Brook trout of two, three or even four pounds are not uncommon in sections of Canada and Maine today, but fish of this species, which weigh five pounds and more, are hardly numerous. The modern angler is more apt to measure his trout in inches.
The present range of Salvelinus fontinalis in Canada is placed by most authorities as follows: Nova Scotia, New Brunswick, Prince Edward Island, Quebec, northern Ontario and one or two localities in northern Manitoba. The possibility of catching a real trophy trout is best in one of these provinces or in Maine, with the addition of a few waters in the midwestern and western states, such as those bordering on the Great Lakes and in Idaho, Oregon and Montana.
To entice such outsize brook trout to strike, an angler can employ almost any spinning lure, where this kind of fishing is legal. However, fly fishing and trout are practically synonymous words. One pattern that is particularly effective on big brook trout is the Black Ghost streamer fly. The Red and White Bucktail, Mickey Finn, Gray Ghost, Governor Aiken ( Vermont) and others are popular.
It is generally recognized that big fish of any species prefer to lie near the bottom of a pool in a stream or pond. Heavy eastern brook trout follow this course, rising occasionally to take insects from the surface or just below, but more often feeding deep on minnows when these are present. The streamer fly is therefore tied to resemble a minnow.
The fly should be fished deep, near or just off the bottom. The rod should weigh from four to five and a half ounces, as there is considerable resistance to such a bulky fly. The line by all odds should be of silk or of one of the new materials which will sink. Nylon fly lines are excellent for floating dry flies and nymphs, fished just below the surface. The sinking fly requires a line that will carry it down, as weighted flies are illegal in many places. Streamers and bucktails are tied on long-shank hooks, in sizes from big 2s down to smaller 10s. Often the heavier trout will hit a fly of this type best. The cast is made. There is a pause of several minutes to make certain the Black Ghost rests on the bottom, or close to it. Then the rod is lifted smartly and, held in the right hand, it is given an up-and-down jerking motion as the fly line is retrieved with the left hand. The streamer is brought in sharply, then allowed to quiver and breathe, almost stopped. Then the line is jerked again, along with the rod. This is repeated until the lure is in sight near the surface. The casts continue. A big trout may hit at once, or he may have to be teased into striking by persistent and patient fishing.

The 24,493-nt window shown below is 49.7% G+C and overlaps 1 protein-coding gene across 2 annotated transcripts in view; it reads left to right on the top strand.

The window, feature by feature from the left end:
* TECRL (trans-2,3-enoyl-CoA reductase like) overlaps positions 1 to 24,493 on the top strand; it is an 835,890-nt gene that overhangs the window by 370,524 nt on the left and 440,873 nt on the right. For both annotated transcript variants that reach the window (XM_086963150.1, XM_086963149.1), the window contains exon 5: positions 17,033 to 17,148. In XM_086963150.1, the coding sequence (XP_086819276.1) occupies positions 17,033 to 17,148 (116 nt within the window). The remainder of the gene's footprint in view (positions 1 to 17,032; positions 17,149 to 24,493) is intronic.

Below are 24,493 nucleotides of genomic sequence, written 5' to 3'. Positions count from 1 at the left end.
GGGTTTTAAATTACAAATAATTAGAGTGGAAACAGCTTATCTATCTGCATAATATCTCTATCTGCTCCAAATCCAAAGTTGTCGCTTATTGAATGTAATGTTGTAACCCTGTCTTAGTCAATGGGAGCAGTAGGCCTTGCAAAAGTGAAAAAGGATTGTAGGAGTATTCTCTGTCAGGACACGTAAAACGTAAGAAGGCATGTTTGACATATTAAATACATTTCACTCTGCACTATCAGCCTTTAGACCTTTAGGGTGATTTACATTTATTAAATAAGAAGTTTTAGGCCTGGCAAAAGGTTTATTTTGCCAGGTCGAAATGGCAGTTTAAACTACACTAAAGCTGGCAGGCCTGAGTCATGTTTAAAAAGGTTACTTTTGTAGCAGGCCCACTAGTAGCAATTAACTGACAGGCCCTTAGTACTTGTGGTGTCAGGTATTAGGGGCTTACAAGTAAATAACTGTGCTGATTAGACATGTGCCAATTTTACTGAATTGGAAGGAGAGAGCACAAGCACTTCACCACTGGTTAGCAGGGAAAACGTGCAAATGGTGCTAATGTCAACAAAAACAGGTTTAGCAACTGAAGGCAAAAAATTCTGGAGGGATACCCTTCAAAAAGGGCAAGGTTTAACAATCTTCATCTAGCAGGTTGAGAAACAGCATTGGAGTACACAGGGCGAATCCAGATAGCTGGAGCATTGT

In clear water, when trout are rising, a small (No. 16 or 20) wet fly finnied on a very fine, long leader and correspondingly lighter tackle, may turn the trick. An all-black hair fly is good, especially in the northeast. Many other standard patterns are used.
Floaters are effective when brook trout are actively feeding on the surface. The Brown Wulff, White Wulff, Yellow and Brown Bivisible are all takers. The Parmachenee Belle, Black Gnat, Light Cahill, Montreal, Yellow May, Hendrickson, Beaverkill are also effective.
In the Province of Nova Scotia some of the sea-run trout will weigh as much as five and six pounds. In many other Atlantic tidal streams similarly heavy trout doubtless are migrating annually.
Recognized Canadian authorities indicate that sea trout in the provinces descend to the ocean in April, May and June, in three groups: "smolts," "kelts" (large trout which have been spawned the previous fall) and immature large trout which are going to the sea for the second time. Tagging indicates that the trout stay in salt water about two months. The majority return to the rivers in July and spawn up-river in October. The trout are silvery in appearance, similar to adult Atlantic salmon, but this coating wears off after some time in fresh water.
Sportsmen who fish in Nova Scotia for sea trout find these wet flies effective: White Admiral, Hemsworth, Butcher and Professor. They are popular in sizes 4 to 8. Dry flies, in sizes 10 to 16, are used by sea trout anglers too, as for example brown and gray Bivisible, Brown Wulff, Royal Coachman and Black Gnat.